Massachusetts State Representative Peter J. Koutoujian has publicly stated that texting while driving has taken on the form of OUI. Perhaps this is why there now stand over a dozen bills in the Massachusetts legislature limiting the use of cell phones while driving. State Senator Steven Baddour, the Senate chairman of the Transportation Committee stated that members of his committee have agreed that text messaging while driving should be banned in Massachusetts. Many of these bills have come at the heels of recent incidents involving accidents and even death. Take for example the story of Amanda Martin, a seventeen year old high school student who was killed in the fall of 2007 when her car went off the road as she was driving to school. Police believed that text messaging might have been the cause of that accident. Consider also the case of Aiden Quinn, the MBTA driver who was texting his girlfriend, missed a light and ended up hitting another trolley in the Government Center Station.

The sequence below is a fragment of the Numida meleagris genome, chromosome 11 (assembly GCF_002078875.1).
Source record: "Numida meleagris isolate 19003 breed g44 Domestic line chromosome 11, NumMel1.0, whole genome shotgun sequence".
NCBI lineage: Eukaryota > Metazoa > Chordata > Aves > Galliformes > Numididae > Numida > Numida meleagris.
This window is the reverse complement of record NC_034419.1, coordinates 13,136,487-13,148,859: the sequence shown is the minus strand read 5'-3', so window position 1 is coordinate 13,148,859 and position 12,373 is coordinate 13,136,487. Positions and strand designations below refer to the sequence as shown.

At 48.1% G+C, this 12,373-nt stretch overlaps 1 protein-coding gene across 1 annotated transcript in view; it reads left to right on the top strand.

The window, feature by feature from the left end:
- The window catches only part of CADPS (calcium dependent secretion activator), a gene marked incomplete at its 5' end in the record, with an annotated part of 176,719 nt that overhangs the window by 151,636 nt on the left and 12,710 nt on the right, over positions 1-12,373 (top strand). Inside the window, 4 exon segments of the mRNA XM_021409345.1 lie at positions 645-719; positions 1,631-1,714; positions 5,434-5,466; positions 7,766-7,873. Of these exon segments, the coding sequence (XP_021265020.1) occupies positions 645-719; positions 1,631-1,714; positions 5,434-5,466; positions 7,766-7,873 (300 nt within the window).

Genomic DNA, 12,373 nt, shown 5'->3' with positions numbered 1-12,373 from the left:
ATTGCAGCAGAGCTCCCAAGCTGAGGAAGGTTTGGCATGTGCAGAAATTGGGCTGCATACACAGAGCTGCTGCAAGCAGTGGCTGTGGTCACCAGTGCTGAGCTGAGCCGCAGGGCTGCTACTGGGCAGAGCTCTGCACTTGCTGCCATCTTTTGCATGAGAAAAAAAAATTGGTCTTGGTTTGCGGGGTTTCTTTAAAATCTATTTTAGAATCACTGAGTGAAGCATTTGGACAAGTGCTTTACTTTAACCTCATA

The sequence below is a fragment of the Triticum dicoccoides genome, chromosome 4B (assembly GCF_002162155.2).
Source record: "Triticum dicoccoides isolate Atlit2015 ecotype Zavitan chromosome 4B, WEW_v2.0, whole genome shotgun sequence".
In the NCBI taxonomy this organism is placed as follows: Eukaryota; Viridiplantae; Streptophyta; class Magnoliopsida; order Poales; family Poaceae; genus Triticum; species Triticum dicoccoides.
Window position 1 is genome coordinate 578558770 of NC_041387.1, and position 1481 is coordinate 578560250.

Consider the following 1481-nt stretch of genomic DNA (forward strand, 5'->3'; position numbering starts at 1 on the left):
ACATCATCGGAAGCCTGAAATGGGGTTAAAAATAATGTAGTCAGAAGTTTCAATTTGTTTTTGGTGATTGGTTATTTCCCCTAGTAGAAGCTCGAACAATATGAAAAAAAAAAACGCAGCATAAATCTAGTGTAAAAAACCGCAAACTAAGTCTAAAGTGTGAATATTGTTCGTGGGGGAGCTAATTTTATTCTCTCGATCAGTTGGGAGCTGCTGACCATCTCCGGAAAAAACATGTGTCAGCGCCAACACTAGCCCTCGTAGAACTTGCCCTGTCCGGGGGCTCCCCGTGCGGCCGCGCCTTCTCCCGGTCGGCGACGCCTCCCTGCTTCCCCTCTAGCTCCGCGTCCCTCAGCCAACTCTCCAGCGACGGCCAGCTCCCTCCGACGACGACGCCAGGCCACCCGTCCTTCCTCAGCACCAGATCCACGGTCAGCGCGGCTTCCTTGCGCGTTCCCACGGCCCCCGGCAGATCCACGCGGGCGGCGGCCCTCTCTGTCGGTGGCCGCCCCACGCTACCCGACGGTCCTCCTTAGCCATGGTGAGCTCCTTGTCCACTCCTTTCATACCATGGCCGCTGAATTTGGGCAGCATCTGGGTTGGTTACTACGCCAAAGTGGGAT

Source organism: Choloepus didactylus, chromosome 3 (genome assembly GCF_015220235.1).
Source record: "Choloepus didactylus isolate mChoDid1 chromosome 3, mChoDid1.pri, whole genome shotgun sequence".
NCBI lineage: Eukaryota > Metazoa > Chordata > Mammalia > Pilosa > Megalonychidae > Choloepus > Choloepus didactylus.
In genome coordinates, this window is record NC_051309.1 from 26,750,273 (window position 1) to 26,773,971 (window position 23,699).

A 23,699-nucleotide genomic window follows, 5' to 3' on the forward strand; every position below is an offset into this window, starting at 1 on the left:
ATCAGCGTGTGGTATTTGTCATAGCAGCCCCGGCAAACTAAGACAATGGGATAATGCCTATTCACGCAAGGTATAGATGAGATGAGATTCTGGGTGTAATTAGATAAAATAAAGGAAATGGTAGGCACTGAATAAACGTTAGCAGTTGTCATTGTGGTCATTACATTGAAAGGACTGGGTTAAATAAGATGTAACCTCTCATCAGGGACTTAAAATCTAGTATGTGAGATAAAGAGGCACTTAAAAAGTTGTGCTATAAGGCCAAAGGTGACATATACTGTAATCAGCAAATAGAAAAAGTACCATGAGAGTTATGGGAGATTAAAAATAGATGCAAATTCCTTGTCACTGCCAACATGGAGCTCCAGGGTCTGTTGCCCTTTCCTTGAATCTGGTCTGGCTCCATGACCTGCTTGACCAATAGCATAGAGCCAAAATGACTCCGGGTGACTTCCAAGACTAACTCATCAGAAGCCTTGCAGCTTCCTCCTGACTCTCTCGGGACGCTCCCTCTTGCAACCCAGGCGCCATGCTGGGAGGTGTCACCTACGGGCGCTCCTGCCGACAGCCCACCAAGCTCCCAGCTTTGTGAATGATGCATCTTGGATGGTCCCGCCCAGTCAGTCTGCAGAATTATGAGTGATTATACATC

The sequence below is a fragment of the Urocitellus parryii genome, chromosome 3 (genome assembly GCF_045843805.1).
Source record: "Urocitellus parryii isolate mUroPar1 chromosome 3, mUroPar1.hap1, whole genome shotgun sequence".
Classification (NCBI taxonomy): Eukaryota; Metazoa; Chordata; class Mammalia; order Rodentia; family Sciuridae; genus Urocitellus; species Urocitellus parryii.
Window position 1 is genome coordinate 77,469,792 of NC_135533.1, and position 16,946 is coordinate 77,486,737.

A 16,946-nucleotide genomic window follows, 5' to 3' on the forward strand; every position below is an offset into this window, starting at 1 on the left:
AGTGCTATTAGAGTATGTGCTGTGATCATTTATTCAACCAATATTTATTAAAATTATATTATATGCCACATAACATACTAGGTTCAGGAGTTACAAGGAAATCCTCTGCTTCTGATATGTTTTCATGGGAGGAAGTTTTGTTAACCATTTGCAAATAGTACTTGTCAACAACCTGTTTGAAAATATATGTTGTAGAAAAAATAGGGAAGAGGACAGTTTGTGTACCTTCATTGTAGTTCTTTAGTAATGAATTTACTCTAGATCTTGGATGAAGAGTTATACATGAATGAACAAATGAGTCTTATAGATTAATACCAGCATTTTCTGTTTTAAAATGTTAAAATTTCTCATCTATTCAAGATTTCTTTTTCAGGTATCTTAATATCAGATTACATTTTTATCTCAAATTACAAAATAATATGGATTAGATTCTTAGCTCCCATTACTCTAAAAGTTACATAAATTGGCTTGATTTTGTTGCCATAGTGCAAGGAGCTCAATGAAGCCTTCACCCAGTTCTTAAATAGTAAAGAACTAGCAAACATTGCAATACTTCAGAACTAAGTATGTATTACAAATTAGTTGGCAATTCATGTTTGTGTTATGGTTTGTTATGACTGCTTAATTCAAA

OUI in Massachusetts mandates certain penalties that punish people for taking the risk of operating a motor vehicle while impaired. What would the punishment be for improper use of a cell phone while driving? Would a license suspension be in order? Possible jail time? An immediate loss of use and taking of the cell phone? Would the penalties be enhanced if someone were hurt or killed as the result of cell phone use while driving? Finally, how would law enforcement prove this crime? Accidents take a split second and the accuracy of cell phone records and logs is an issue that can easily be contested. It might be even more difficult to prove this crime in cases where there is no accident since most people would agree that in most cases no one outside of a vehicle can say for certain whether or not someone was texting.
Attorney Stephen Neyman is a Massachusetts Criminal Defense lawyer with over twenty years experience defending OUI cases in Massachusetts. If you have been charged with a crime call us at 617-263-6800 or contact us online.